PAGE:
Cisco Houston Web Site



Frontiers LP

Folkways FR 1003

A Co-production of Folkways and Scholastic Book Services For Use as a Teaching Aid


Side I

  1. Band 1: THE PIONEER
    1. Shoot the Buffalo
    2. Groundhog
    3. Rattlesnake
    4. Mountain Lion
    5. Thunderstorm
    6. Flash Flood
    7. Ox Driver
    8. Handcart Song
    9. Crossing the Plains
    10. Elsie Armstrong
    11. This Old Man
    12. Rules of the Board of Trustees
    13. The Magnetic Doctress
  2. Band 2: THE INDIAN
    1. Starved Rock
    2. War Song -- Flathead Indians
    3. Honoring Song -- Sioux
    4. Silversmith -- Navajo
    5. Squaw Dance -- Sioux
  3. Band 3: THE COWBOY
    1. Morning Grub Holler
    2. Brag Talk
    3. Strawberry Roan
Frontiers LP

Side II

  3. Band 3: SACRAMENTO
  4. Band 4: SIOUX INDIANS
  5. Band 5: ST. GEORGE
  6. Band 6: THE TEXIAN BOYS
  9. Band 9: GO LONG L'IL DOGIES

Participating artists:

  • Ed McCurdy
  • L.M. Hilton
  • Logan English
  • Keith Clark
  • Cisco Houston
  • Harry Jackson
  • Sam Hinton
  • Hermes Nye
  • Robert Emmett
  • and others

I do not have this LP, but a kind correspondent informed me that the only Cisco cut is The Chisholm Trail from the Cowboy Ballads LP. And of course, this song is not even listed in the contents I have managed to find. Oh well...not so eager to find it now.

I did find this review, or portion of a review, sneering with the "I'm more authentic than you" tone I deride Here.


Likewise, we can be thankful only for small favors in records designed for schoolroom use. "Frontiers" (Folkways FR 10003), "especially created for Scholastic Literature Units, Scholastic Book Services" is not stated to be a recording of folk music, but the implication is there. Of the performances designed to "bring pleasure and add profit to your students' experiences in 'Frontiers'", and mostly selected from previously issued recordings, only some of the Indian music, a Mormon song from L.M. Hilton, and possibly some of the work of Harry Jackson are traditional performances. Whatever the merits of the unidentified performers (including Ed McCurdy, Pete Seeger, Sam Hinton, Hermes Nye and Logan English) they should have been replaced by traditional singers. Worst of all is the inclusion of four songs written and performed by Keith Clark. Is it any wonder we are producing a generation which believes that folksingers are developed in coffee houses?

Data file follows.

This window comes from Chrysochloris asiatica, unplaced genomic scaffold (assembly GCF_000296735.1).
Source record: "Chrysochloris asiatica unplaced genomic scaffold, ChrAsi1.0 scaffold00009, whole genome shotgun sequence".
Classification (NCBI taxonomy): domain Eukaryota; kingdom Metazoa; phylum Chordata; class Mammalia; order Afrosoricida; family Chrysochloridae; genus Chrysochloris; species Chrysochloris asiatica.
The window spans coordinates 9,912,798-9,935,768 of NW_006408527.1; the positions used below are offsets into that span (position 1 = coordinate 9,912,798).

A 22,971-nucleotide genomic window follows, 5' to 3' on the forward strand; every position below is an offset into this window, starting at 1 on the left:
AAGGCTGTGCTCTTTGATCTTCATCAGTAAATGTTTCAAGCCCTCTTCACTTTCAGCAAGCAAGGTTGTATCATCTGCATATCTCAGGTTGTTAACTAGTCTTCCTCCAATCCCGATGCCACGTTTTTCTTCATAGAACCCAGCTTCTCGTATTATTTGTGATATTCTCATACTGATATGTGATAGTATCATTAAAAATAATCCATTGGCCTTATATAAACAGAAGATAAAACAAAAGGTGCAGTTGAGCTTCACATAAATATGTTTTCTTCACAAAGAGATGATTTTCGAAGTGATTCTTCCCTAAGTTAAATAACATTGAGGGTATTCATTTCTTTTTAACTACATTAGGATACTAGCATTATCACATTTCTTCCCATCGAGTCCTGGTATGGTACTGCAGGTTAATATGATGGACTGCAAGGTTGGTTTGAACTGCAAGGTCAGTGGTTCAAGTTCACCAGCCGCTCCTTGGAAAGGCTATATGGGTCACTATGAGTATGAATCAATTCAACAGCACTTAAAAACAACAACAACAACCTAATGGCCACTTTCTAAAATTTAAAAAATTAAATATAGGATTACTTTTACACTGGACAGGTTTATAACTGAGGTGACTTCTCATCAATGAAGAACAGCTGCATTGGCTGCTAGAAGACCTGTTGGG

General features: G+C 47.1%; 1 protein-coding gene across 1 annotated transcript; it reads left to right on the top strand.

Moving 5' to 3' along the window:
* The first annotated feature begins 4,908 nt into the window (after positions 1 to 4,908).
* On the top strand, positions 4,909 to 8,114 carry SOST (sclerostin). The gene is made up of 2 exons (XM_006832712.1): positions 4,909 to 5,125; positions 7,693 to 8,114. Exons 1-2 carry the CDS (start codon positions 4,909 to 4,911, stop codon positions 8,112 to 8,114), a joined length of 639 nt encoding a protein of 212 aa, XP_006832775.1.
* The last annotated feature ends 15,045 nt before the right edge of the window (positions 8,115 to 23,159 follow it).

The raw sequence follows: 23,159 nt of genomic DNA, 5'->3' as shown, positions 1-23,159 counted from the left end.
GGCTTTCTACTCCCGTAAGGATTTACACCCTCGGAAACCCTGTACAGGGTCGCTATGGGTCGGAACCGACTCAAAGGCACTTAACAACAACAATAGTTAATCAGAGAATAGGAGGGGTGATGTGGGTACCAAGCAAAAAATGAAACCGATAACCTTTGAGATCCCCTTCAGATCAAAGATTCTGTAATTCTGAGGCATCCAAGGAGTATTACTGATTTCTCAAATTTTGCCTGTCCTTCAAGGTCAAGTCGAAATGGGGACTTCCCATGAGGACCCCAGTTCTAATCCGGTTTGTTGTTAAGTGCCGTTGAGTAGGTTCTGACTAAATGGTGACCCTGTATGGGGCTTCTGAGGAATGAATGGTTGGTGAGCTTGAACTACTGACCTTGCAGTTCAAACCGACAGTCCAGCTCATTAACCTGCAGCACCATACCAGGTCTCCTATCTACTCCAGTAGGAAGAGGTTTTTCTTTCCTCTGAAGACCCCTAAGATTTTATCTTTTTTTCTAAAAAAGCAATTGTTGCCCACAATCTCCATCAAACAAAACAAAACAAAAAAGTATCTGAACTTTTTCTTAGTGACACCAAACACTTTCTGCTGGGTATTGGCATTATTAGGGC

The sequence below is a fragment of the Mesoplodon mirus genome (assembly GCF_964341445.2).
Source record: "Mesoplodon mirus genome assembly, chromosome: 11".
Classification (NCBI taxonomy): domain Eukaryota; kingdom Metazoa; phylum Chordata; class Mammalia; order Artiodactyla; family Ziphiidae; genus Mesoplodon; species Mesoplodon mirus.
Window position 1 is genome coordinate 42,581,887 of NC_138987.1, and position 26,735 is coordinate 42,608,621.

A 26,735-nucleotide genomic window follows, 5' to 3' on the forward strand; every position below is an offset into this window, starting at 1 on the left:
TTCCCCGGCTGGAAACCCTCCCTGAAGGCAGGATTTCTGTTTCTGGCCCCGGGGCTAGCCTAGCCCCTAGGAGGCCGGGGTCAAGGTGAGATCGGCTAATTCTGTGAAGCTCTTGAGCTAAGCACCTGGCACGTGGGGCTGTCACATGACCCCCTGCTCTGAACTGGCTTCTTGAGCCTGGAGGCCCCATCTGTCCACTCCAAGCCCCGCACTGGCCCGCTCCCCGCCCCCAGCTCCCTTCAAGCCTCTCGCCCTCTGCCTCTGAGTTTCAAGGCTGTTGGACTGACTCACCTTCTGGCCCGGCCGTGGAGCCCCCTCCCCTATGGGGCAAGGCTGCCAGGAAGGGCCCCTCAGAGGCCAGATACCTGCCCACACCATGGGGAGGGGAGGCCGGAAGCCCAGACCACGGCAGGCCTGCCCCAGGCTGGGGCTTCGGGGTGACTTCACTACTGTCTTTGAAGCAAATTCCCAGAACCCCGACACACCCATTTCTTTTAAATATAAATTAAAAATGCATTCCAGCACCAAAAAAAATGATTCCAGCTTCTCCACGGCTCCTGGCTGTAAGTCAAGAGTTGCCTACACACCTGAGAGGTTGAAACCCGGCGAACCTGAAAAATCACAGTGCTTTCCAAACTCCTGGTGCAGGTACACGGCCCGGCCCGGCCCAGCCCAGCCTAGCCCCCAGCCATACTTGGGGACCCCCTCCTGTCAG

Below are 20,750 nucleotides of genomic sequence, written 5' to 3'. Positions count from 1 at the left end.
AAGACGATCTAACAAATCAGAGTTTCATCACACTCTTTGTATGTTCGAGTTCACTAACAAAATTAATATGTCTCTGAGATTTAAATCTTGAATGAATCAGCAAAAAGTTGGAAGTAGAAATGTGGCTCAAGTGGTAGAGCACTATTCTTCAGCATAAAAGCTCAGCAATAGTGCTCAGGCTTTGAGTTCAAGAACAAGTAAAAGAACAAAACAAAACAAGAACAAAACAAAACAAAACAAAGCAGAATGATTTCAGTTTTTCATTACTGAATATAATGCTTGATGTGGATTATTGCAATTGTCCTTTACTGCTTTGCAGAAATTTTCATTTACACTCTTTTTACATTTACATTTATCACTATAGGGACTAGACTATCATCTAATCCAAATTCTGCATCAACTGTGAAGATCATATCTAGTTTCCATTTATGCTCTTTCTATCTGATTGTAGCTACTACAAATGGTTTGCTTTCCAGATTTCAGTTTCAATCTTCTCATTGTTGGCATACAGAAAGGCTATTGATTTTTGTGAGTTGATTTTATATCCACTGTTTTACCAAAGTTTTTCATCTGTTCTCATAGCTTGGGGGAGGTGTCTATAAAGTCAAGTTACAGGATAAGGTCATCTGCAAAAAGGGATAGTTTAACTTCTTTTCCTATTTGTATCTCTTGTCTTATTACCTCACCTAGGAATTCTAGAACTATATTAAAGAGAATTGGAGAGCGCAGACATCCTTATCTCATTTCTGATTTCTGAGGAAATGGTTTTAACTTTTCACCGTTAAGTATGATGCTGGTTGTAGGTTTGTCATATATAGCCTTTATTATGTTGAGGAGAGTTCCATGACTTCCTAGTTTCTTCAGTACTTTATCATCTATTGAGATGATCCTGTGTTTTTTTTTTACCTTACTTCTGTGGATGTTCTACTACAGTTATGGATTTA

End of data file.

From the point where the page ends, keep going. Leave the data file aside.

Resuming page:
A Response:

Bill Adams

Surely, among the real cowboys, the real seamen, the real loggers, and the real hoboes, some had voices like Harry Jackson, which I find hard to listen to, and some sounded more like Johnny Cash. (Cash, after all, was really poor, really picked cotton, really grew up in rural Arkansas, really served in the Air Force, and really sold merchandise door-to-door before finding Sam Phillips at Sun Records.) I don't think Johnny or Cisco ever had a singing lesson except in the choir in junior high and early high school. When I was growing up, "real singers" were Frank Sinatra and Tony Bennett, and nobody wanted to listen to Woody himself or to Bob Dylan, even. That's the whole reason for all the smooth-sounding folk groups in the late '50's like the Kingston Trio, Brothers Four, Chad Mitchell Trio, New Christy Minstrels, etc.----they took the songs of Guthrie and Leadbelly and "traditional" which simply means "unknown author" and made them into an experience palpable to the masses. Listening to them led me to the sources, and prepared me to overlook the rough-hewn quality of the vocals or instrumentals. By the time I was 25, I liked Sinatra AND Guthrie, the Kingston Trio AND The Carter Family, Tony Bennett AND Sam Hinton, Burl Ives AND Mississippi John Hurt.

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